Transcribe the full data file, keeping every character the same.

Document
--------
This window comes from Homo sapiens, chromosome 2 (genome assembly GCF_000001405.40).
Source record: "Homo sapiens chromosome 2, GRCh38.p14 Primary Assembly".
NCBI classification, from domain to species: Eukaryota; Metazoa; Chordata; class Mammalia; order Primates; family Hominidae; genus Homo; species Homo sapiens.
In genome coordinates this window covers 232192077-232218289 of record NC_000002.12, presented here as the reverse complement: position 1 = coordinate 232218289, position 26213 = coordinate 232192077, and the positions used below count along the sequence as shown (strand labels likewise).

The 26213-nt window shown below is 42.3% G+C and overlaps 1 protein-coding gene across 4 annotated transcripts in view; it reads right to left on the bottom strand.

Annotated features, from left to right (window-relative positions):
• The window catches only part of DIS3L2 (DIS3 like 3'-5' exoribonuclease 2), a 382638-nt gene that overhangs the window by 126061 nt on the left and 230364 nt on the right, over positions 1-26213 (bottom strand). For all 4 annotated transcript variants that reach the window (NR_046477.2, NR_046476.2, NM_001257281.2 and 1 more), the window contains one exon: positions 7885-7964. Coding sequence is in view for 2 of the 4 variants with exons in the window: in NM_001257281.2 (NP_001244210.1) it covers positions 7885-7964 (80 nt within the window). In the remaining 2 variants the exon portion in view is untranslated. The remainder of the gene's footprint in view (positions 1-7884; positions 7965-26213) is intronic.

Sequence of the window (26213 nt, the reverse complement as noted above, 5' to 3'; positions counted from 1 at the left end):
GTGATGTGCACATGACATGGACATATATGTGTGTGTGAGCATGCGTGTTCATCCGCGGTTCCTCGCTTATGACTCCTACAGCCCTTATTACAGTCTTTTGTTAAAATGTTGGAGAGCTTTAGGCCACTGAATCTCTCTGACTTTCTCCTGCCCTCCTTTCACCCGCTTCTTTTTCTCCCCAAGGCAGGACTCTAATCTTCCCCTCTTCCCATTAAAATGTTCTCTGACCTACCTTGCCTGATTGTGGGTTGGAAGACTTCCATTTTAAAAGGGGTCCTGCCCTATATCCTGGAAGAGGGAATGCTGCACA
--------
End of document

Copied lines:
This window comes from Homo sapiens, chromosome 2 (genome assembly GCF_000001405.40).
Source record: "Homo sapiens chromosome 2, GRCh38.p14 Primary Assembly".
NCBI classification, from domain to species: Eukaryota; Metazoa; Chordata; class Mammalia; order Primates; family Hominidae; genus Homo; species Homo sapiens.
In genome coordinates this window covers 232192077-232218289 of record NC_000002.12, presented here as the reverse complement: position 1 = coordinate 232218289, position 26213 = coordinate 232192077, and the positions used below count along the sequence as shown (strand labels likewise).

The 26213-nt window shown below is 42.3% G+C and overlaps 1 protein-coding gene across 4 annotated transcripts in view; it reads right to left on the bottom strand.

Annotated features, from left to right (window-relative positions):
• The window catches only part of DIS3L2 (DIS3 like 3'-5' exoribonuclease 2), a 382638-nt gene that overhangs the window by 126061 nt on the left and 230364 nt on the right, over positions 1-26213 (bottom strand). For all 4 annotated transcript variants that reach the window (NR_046477.2, NR_046476.2, NM_001257281.2 and 1 more), the window contains one exon: positions 7885-7964. Coding sequence is in view for 2 of the 4 variants with exons in the window: in NM_001257281.2 (NP_001244210.1) it covers positions 7885-7964 (80 nt within the window). In the remaining 2 variants the exon portion in view is untranslated. The remainder of the gene's footprint in view (positions 1-7884; positions 7965-26213) is intronic.

Sequence of the window (26213 nt, the reverse complement as noted above, 5' to 3'; positions counted from 1 at the left end):
GTGATGTGCACATGACATGGACATATATGTGTGTGTGAGCATGCGTGTTCATCCGCGGTTCCTCGCTTATGACTCCTACAGCCCTTATTACAGTCTTTTGTTAAAATGTTGGAGAGCTTTAGGCCACTGAATCTCTCTGACTTTCTCCTGCCCTCCTTTCACCCGCTTCTTTTTCTCCCCAAGGCAGGACTCTAATCTTCCCCTCTTCCCATTAAAATGTTCTCTGACCTACCTTGCCTGATTGTGGGTTGGAAGACTTCCATTTTAAAAGGGGTCCTGCCCTATATCCTGGAAGAGGGAATGCTGCACA